Interannual variability and decadal trend of global fractional vegetation cover from 1982 to 2000

Xubin Zeng, Praveen Rao, Ruth S. DeFries, Matthew C. Hansen

Research output: Contribution to journalArticlepeer-review

52 Scopus citations


Fractional vegetation cover (FVC) is one of the most important variables in land surface modeling and also provides a continuous field to complement discrete land cover classification. A global 8-km FVC dataset for 1982-2000 is derived using the NOAA-NASA land Pathfinder normalized difference vegetation index data. The confidence in the dataset is provided by the insensitivity of the algorithm to the data resolution (between 1 and 8 km), the good agreement of the results with the field survey data over Germany, the consistency of the results with previous observational studies over the savannas in North Africa and the forests in Bolivia, and the robustness of the algorithm, as demonstrated by the small interannual variability of FVC over areas where anthropogenic land cover change is expected to be small, based on the 30-m Landsat data analysis. Significant interannual variability is found over shrubland, savanna, and grassland; both positive and negative trends exist over different areas of the same region in many parts of the world. In particular, the trend analysis pinpoints areas with statistically significant trends (i.e., "hotspots") for further study using higher-resolution satellite data and field-survey data.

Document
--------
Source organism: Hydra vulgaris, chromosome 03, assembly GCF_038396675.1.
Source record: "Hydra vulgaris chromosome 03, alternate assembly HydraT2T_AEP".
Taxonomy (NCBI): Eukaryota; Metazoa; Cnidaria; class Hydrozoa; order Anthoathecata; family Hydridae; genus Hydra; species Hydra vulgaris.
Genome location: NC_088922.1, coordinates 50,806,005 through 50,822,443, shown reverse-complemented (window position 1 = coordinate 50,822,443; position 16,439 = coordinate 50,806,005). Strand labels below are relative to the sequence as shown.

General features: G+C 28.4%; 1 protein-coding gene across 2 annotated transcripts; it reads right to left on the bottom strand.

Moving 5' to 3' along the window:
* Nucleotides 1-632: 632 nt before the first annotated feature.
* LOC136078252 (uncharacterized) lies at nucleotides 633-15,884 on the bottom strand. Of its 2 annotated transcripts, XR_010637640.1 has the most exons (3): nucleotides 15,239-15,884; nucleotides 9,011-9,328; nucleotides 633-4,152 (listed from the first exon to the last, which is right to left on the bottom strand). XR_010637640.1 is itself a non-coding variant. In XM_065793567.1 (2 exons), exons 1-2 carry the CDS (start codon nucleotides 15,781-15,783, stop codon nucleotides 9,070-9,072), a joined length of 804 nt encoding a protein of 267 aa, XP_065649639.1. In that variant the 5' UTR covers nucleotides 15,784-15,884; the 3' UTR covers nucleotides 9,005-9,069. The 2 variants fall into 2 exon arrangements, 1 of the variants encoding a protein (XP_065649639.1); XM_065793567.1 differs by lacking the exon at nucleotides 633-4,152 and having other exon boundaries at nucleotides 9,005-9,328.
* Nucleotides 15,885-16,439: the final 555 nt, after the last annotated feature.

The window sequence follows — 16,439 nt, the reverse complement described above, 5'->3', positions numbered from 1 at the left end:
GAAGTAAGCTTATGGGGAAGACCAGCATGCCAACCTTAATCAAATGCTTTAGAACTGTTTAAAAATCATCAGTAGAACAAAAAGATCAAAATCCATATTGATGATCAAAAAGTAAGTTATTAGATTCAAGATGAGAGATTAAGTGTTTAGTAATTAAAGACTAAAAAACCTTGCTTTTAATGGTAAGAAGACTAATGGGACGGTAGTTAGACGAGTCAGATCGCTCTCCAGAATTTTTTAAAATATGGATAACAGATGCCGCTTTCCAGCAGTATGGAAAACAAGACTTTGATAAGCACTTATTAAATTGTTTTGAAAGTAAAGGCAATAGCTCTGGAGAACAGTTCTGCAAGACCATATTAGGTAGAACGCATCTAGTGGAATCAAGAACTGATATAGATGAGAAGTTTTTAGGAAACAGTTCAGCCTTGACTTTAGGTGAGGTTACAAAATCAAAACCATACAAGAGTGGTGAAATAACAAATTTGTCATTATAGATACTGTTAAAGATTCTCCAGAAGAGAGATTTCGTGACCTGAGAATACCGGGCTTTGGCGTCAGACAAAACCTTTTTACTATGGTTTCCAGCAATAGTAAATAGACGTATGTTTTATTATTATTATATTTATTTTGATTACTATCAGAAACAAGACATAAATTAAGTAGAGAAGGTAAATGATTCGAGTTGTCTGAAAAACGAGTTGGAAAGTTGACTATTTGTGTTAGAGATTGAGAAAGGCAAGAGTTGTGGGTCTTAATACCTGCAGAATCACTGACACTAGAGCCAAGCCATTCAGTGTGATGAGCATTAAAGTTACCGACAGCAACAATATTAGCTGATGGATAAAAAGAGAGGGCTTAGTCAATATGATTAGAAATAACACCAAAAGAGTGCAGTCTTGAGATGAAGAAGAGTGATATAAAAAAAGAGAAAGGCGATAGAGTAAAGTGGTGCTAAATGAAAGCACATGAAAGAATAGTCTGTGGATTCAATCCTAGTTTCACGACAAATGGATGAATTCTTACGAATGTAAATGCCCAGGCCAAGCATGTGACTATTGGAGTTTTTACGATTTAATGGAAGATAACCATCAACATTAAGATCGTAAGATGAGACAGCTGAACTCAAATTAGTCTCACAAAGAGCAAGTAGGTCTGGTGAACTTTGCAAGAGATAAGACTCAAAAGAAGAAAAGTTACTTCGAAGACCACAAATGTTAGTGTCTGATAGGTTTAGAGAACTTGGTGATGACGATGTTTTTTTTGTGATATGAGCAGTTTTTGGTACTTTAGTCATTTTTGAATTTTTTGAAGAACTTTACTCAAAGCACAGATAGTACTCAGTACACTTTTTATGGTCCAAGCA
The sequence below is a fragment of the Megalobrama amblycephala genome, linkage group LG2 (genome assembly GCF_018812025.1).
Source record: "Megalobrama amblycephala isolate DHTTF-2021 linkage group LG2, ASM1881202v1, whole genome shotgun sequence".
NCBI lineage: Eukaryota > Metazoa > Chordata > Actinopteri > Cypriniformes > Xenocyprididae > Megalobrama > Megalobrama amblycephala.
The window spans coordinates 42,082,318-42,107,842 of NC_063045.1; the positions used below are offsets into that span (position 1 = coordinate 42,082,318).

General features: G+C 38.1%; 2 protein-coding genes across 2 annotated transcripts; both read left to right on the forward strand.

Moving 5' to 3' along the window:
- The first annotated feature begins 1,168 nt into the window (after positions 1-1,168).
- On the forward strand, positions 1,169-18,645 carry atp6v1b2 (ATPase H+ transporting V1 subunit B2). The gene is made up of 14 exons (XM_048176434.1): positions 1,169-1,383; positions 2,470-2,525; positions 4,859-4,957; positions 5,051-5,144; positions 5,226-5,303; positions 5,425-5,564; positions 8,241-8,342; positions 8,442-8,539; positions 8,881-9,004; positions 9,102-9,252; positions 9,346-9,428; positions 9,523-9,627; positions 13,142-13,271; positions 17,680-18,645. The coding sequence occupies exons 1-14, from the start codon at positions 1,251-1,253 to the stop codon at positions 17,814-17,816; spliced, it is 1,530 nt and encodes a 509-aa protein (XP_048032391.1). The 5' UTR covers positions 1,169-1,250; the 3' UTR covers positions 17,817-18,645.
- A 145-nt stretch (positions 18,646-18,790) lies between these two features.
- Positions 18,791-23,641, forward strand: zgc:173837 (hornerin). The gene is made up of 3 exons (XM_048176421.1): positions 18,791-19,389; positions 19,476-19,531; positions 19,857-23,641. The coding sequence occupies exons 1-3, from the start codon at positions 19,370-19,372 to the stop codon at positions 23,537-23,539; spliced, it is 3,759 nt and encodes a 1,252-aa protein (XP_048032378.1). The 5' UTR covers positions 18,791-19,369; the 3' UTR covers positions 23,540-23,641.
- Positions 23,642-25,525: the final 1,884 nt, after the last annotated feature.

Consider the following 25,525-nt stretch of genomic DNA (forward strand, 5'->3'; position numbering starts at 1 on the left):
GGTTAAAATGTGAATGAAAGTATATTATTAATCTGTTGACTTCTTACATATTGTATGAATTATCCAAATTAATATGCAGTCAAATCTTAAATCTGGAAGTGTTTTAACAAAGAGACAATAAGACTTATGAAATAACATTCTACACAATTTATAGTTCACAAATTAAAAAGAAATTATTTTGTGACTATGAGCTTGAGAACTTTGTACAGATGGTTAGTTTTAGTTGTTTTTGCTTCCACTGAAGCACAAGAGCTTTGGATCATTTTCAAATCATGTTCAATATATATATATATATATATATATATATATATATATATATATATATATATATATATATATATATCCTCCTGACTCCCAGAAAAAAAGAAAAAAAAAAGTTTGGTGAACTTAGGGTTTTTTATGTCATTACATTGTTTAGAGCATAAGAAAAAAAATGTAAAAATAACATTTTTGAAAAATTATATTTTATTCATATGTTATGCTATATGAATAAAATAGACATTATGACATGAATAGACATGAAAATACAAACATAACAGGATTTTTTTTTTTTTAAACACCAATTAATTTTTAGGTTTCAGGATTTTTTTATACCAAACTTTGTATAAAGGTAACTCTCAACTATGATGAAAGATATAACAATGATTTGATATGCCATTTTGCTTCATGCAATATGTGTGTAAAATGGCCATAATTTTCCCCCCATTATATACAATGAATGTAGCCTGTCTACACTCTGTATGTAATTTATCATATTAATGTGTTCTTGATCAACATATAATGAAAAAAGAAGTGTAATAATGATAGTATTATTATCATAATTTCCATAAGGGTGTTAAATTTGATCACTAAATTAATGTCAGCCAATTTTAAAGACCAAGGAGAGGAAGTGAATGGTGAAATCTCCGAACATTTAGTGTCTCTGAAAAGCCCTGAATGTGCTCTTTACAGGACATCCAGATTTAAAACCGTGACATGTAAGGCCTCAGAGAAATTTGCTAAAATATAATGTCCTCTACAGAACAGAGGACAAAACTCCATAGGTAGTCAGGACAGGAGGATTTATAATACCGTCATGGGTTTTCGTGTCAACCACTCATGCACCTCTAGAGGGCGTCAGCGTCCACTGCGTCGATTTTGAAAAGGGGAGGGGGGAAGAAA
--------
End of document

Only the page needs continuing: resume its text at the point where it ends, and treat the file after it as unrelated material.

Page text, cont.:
Original languageEnglish (US)
Pages (from-to)1525-1530
Number of pages6
JournalJournal of Applied Meteorology
Issue number10
StatePublished - Oct 2003

ASJC Scopus subject areas

  • Atmospheric Science


Dive into the research topics of 'Interannual variability and decadal trend of global fractional vegetation cover from 1982 to 2000'. Together they form a unique fingerprint.

Cite this